Once you’ve completed your Free Application for Federal Student Aid (FAFSA), you’ll need to keep an eye out for your Student Aid Report. Your Student Aid Report is a form that details the results of your FAFSA, including your expected family contribution and initial estimates for some types of financial aid.

What is the Student Aid Report?

The Student Aid Report (SAR) is a basic outline of how much money you could receive in federal student aid. It has a summary of all the answers you submitted on your FAFSA and is usually sent to you via email a few days after you complete the form. You can also find it by logging into your FAFSA account.

Why is the Student Aid Report important?

The SAR is important because it gives you an at-a-glance view of how much financial aid you might be able to receive in the form of Pell Grants and federal student loans. While it’s not the final figure — it won’t include any potential financial aid from your college or your state — having a general dollar amount gives you an idea of how much your family is expected to financially contribute to your education.

The SAR is also an important document because it’s the one that’s sent to any schools you’re applying to. Schools will use this document to determine your final financial aid package, including scholarships and grants.

You can also use your SAR to correct select errors you made when completing your FAFSA. Correcting errors can change how much financial aid you receive both at the federal level and from your school.

Elements of the Student Aid Report

The SAR has a few different components, including:

  • Expected family contribution (EFC). If you’ve completed the FAFSA, your expected family contribution, or EFC, will appear in the upper right-hand corner of the SAR. It won’t show up for incomplete applications. This number is an index that helps estimate a family’s ability to pay for college costs.
  • Data Release Number (DRN). The DRN is the number you’ll share with financial aid offices or the Federal Student Aid Information Center if you need make changes to your mailing address or send schools your SAR information.
  • “What You Must Do Now.” If you have an incomplete application, the SAR will detail what you need to submit to have a completed application. It may also include instructions on what to do if you’ve made an error in your FAFSA.
  • FAFSA Data. In the FAFSA Data section, you’ll see summaries of your answers to questions asked on the FAFSA.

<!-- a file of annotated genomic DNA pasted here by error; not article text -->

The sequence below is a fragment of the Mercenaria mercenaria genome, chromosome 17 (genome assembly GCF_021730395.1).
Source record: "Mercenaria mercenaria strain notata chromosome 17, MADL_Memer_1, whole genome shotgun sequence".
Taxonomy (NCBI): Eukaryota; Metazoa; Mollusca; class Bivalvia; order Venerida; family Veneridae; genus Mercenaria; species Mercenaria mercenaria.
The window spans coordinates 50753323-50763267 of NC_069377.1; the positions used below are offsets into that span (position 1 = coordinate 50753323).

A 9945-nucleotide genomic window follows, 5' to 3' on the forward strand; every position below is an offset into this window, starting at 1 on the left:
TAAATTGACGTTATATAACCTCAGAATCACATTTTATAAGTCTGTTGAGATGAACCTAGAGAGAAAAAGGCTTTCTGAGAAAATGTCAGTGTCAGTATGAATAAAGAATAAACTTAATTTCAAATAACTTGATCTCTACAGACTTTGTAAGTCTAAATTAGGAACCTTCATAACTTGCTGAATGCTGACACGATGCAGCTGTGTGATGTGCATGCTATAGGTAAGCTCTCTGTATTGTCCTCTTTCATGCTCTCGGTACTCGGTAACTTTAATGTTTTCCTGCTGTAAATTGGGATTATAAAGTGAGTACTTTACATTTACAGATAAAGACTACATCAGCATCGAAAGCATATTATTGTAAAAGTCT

• School Information. On your FAFSA, you have the ability to list up to 10 schools to receive your SAR. You’ll see these schools listed on your SAR, with information about graduation rates, retention rates and transfer rates.
  • Financial Aid History. You’ll see a summary of your outstanding federal student loans, any reported aid you shared in your FAFSA and your estimated eligibility for Pell Grants and federal student loans for the upcoming year.
  • Verification. Some applications are selected for verification purposes. If your application was selected for this process, you’ll see an asterisk next to your EFC. Verification is a step used by your potential school to verify the information you submitted on your FAFSA. Not everyone is selected for verification, but there’s a chance you might be.

When do you receive your Student Aid Report?

Electronic filers who complete the FAFSA online and provide an email address could receive a SAR within three to five days of completing the FAFSA. Those who submitted online but did not provide an email address should expect a turnaround closer to seven to 10 days.

Filers who submit the FAFSA by mail will have a longer wait time. Those who provide an email address should receive a result within two weeks, and those who don’t should receive a result within three weeks.

How to find your Student Aid Report

There are a few ways to find your SAR:

  • Email. Once you complete your FAFSA, you’ll get instructions emailed to you on how to access your SAR online.
  • Federal Student Aid Website. You can log into your Federal Student Aid account anytime to access your SAR. First go to the “My FAFSA” page, then select “View SAR.” This should bring up your completed Student Aid Report.
  • Mail. If you didn’t give an email address on your FAFSA, you can request a copy of your SAR from the Federal Student Aid Information Center at 800-433-3243. This could take a few weeks to get processed and delivered.